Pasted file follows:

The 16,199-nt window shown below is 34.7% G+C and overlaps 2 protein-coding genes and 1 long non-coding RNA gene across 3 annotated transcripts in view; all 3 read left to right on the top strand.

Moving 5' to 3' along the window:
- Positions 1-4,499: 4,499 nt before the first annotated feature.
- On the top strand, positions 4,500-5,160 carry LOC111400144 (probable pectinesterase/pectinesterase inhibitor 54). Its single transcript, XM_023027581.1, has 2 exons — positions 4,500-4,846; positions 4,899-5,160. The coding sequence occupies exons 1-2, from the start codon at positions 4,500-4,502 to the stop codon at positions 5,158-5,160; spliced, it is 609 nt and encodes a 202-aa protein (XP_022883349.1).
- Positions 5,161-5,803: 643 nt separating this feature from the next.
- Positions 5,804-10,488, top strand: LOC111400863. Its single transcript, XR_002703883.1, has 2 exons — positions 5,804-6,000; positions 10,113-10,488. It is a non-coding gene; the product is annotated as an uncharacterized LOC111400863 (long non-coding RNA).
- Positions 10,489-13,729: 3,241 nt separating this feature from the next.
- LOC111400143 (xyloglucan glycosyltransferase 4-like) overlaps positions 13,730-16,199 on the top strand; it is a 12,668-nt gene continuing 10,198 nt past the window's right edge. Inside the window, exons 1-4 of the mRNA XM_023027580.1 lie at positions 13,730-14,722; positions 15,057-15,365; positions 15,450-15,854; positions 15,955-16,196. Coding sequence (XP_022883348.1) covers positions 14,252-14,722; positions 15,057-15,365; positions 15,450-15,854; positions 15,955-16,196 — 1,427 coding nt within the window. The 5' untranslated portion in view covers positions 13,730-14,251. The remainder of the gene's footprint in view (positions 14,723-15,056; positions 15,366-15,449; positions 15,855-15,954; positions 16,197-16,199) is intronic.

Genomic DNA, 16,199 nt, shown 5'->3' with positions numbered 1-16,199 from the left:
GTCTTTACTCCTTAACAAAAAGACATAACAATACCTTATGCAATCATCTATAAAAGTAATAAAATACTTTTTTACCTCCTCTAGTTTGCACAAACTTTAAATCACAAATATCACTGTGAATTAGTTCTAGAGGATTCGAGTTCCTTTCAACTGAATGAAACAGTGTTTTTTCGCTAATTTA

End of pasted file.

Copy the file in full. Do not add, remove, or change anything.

The 16,199-nt window shown below is 34.7% G+C and overlaps 2 protein-coding genes and 1 long non-coding RNA gene across 3 annotated transcripts in view; all 3 read left to right on the top strand.

Moving 5' to 3' along the window:
- Positions 1-4,499: 4,499 nt before the first annotated feature.
- On the top strand, positions 4,500-5,160 carry LOC111400144 (probable pectinesterase/pectinesterase inhibitor 54). Its single transcript, XM_023027581.1, has 2 exons — positions 4,500-4,846; positions 4,899-5,160. The coding sequence occupies exons 1-2, from the start codon at positions 4,500-4,502 to the stop codon at positions 5,158-5,160; spliced, it is 609 nt and encodes a 202-aa protein (XP_022883349.1).
- Positions 5,161-5,803: 643 nt separating this feature from the next.
- Positions 5,804-10,488, top strand: LOC111400863. Its single transcript, XR_002703883.1, has 2 exons — positions 5,804-6,000; positions 10,113-10,488. It is a non-coding gene; the product is annotated as an uncharacterized LOC111400863 (long non-coding RNA).
- Positions 10,489-13,729: 3,241 nt separating this feature from the next.
- LOC111400143 (xyloglucan glycosyltransferase 4-like) overlaps positions 13,730-16,199 on the top strand; it is a 12,668-nt gene continuing 10,198 nt past the window's right edge. Inside the window, exons 1-4 of the mRNA XM_023027580.1 lie at positions 13,730-14,722; positions 15,057-15,365; positions 15,450-15,854; positions 15,955-16,196. Coding sequence (XP_022883348.1) covers positions 14,252-14,722; positions 15,057-15,365; positions 15,450-15,854; positions 15,955-16,196 — 1,427 coding nt within the window. The 5' untranslated portion in view covers positions 13,730-14,251. The remainder of the gene's footprint in view (positions 14,723-15,056; positions 15,366-15,449; positions 15,855-15,954; positions 16,197-16,199) is intronic.

Genomic DNA, 16,199 nt, shown 5'->3' with positions numbered 1-16,199 from the left:
GTCTTTACTCCTTAACAAAAAGACATAACAATACCTTATGCAATCATCTATAAAAGTAATAAAATACTTTTTTACCTCCTCTAGTTTGCACAAACTTTAAATCACAAATATCACTGTGAATTAGTTCTAGAGGATTCGAGTTCCTTTCAACTGAATGAAACAGTGTTTTTTCGCTAATTTA